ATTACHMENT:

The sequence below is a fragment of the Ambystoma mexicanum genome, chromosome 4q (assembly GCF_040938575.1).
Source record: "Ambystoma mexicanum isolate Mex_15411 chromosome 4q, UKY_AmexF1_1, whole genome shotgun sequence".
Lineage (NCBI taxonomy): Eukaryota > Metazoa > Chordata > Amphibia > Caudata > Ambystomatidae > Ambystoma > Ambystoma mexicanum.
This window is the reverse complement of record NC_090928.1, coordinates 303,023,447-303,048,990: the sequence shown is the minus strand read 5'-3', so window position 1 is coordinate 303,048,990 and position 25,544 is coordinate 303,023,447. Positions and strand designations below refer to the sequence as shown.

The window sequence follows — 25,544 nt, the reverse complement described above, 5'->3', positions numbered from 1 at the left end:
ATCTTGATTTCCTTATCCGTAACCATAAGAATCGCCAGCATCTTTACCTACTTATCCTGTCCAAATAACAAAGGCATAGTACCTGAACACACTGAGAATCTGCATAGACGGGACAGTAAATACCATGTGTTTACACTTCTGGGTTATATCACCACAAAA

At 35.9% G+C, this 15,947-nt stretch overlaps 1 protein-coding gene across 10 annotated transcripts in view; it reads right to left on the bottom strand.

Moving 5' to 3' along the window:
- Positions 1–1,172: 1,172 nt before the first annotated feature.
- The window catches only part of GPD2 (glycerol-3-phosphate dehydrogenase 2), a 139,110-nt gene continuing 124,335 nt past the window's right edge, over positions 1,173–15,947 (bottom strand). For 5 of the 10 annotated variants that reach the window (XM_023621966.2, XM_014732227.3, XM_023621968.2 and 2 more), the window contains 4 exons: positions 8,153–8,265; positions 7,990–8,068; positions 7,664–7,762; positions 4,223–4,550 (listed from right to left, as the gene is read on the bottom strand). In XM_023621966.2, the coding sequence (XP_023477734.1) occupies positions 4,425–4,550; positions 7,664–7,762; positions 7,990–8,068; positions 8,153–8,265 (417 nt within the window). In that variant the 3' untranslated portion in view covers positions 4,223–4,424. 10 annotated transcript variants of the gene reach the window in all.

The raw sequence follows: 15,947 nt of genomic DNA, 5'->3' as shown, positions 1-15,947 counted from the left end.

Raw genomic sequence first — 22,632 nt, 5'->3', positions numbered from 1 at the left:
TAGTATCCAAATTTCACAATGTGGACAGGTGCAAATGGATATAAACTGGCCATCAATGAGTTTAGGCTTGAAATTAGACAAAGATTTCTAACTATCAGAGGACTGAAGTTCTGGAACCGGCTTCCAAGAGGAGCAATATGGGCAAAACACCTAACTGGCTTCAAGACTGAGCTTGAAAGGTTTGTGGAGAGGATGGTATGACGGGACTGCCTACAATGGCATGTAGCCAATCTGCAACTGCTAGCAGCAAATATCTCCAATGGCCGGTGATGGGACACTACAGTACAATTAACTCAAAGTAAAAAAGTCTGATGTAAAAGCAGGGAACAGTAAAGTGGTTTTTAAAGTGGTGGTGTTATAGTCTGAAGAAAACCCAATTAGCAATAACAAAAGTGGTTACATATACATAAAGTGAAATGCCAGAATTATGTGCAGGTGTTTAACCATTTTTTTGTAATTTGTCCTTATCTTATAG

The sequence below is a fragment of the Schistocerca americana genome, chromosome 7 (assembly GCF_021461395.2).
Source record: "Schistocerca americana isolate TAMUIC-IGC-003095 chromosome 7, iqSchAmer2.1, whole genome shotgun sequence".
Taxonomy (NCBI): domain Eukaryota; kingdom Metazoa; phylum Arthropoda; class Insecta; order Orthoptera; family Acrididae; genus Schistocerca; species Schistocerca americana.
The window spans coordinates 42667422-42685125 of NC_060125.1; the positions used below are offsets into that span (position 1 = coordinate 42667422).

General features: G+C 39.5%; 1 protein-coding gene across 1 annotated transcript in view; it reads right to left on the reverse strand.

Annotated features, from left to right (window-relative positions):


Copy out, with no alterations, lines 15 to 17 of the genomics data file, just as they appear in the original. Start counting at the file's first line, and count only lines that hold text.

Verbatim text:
Source record: "Schistocerca americana isolate TAMUIC-IGC-003095 chromosome 7, iqSchAmer2.1, whole genome shotgun sequence".
Taxonomy (NCBI): domain Eukaryota; kingdom Metazoa; phylum Arthropoda; class Insecta; order Orthoptera; family Acrididae; genus Schistocerca; species Schistocerca americana.
The window spans coordinates 42667422-42685125 of NC_060125.1; the positions used below are offsets into that span (position 1 = coordinate 42667422).